Farmers raisin' hell over the 'Raisin Reserve'

There is a government program which can force a farmer to hand over nearly half of his or her annual crop without getting paid for it.

The removed crop is put into a national reserve.

It's not corn, the nation's No. 1 crop and a commodity which can move markets. It's not soybeans, wheat, cotton or even rice.

It's raisins.

Grapes drying in the sun at Raisin Valley Farms in Kerman, Calif.
Harriet Taylor | CNBC
Grapes drying in the sun at Raisin Valley Farms in Kerman, Calif.

Under a World War II era program, raisins can be forcibly set aside under the Raisin Marketing Order to help support prices. Other crops have had similar set asides over the years, but nothing has survived like the raisin reserve.

In the past, "We got paid for our raisins," said fourth-generation California farmer Laura Horne of the program. That changed a little over a decade ago. Now the USDA can take the grapes without paying a dime.

"It's communist," said her husband, Marvin Horne. "When you take something and don't pay for it, what is it?"

In 2002, the Hornes decided they'd had enough. They stopped handing over any of their grapes to the government and began processing and selling 100 percent of their own product. Other raisin growers joined them.

At first, nothing happened. There was no notice of violation from the USDA agency in charge of the raisin reserve, the Raisin Administrative Committee (RAC). Horne figured raisin authorities believed he wouldn't survive on his own. When he instead thrived, and other farmers joined him, Horne claims the RAC began an investigation full of "dirty tricks," which included photographing his children and grandchildren.

"It made the kids afraid, they didn't even want to go out in front of our facility to catch the bus," said Laura Horne.

Eventually, the government fined the Hornes $650,000 for grapes they didn't turn over, and the case went to court. Horne argued the raisin program violates the Constitution's ban on taking property without compensation. He lost that argument repeatedly, but he appealed all the way to the U.S. Supreme Court.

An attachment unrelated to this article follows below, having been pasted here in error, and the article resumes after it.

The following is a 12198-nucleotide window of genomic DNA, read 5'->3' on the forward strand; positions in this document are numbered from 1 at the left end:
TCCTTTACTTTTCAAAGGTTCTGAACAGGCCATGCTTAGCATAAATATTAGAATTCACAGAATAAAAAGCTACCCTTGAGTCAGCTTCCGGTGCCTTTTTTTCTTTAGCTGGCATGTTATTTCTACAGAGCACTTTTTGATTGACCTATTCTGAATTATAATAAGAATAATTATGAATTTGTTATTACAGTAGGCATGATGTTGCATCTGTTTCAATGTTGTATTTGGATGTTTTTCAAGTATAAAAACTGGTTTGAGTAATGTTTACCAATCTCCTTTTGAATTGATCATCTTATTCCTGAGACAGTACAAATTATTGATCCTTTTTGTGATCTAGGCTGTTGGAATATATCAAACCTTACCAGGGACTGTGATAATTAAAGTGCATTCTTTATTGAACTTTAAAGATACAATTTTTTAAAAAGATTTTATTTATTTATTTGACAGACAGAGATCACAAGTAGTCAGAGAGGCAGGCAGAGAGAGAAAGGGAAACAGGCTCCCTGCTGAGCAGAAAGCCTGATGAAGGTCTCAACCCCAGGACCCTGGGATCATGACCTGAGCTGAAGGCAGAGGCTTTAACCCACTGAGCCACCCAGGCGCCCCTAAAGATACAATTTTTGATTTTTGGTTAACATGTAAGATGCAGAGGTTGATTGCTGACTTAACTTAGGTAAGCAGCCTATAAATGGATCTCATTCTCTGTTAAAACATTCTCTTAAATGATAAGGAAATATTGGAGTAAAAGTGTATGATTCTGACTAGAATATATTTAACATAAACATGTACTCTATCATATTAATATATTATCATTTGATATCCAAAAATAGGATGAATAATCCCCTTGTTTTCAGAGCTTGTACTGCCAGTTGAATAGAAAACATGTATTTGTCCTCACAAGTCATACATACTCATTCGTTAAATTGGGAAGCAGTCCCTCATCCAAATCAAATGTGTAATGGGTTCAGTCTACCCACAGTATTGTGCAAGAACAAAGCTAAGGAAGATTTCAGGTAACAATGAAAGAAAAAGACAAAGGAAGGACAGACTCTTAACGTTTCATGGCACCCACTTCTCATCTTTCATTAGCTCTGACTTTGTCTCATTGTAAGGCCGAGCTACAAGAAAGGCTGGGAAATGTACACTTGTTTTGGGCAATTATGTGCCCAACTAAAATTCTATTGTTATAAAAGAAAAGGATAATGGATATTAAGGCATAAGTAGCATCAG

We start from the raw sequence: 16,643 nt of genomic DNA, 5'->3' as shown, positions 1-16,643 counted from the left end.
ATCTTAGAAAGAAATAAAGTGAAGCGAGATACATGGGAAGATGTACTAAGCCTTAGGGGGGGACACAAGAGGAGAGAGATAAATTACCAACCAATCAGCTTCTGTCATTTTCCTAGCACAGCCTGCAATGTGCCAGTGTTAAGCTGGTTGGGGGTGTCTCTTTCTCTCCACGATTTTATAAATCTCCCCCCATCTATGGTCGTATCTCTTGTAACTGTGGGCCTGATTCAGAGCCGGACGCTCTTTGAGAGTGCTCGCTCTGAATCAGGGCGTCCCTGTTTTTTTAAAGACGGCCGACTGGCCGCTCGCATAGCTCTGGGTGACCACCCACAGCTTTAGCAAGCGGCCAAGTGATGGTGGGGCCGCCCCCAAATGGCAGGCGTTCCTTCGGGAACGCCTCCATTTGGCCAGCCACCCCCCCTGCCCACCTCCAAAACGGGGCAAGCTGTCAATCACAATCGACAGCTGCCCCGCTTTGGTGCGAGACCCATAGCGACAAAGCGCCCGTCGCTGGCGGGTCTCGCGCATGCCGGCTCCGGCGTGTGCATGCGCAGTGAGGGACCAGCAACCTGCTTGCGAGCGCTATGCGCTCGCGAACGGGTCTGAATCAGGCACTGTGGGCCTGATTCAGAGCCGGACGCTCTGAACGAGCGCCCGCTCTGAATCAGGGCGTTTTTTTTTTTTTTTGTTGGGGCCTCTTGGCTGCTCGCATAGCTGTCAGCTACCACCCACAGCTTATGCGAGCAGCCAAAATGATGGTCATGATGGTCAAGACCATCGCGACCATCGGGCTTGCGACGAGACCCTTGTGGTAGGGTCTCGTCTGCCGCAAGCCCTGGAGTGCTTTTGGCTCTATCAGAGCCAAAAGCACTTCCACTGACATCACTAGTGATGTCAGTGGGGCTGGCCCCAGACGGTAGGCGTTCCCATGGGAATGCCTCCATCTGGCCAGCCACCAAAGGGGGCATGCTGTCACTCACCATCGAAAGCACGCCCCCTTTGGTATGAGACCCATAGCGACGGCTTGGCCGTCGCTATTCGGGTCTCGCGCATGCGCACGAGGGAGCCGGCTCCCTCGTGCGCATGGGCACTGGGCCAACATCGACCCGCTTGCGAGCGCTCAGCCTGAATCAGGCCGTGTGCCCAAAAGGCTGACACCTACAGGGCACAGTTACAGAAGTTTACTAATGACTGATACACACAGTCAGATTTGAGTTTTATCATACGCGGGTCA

In a surprise, the high court gave Horne a partial victory. Justice Clarence Thomas wrote in the court's ruling that the raisin law "does not bar handlers from raising constitutional defenses," and sent the case back to the Ninth Circuit for another look.

Raisin Administrative Committee President Gary Schulz could not comment on the case to CNBC, but in the past he has said some of the raisins in the reserve are sold overseas, with proceeds used to cover committee costs and to promote raisin consumption. Any leftover profits are supposed to be distributed back to farmers, though Schulz told The Washington Post, "We pretty well spent it all."

As Marvin Horne waits for a new day in court, he is busy harvesting, processing and selling raisins. If he loses the case, he estimates the $650,000 he was originally ordered to pay has probably ballooned to $1.5 million. Does he have that much money? "No."

But his case may have already had an impact. For two years in a row, the Raisin Administrative Committee has not forced farmers to set aside any raisins. Zero. RAC's Schulz said that's merely a coincidence and has nothing to do with Horne's legal battle.

Finally, some other farmers are reportedly upset that Horne has been selling 100 percent of his crop for over a decade while they've been playing by the rules. Horne insists those farmers will join his fight.

"I'm abiding by the Constitution," he said, "and they had the same chance to do the same thing I'm doing."

"What we're doing is not wrong," said his wife, Laura. "I want to continue selling our own product."

—By CNBC's Jane Wells. Follow her on Twitter: @janewells.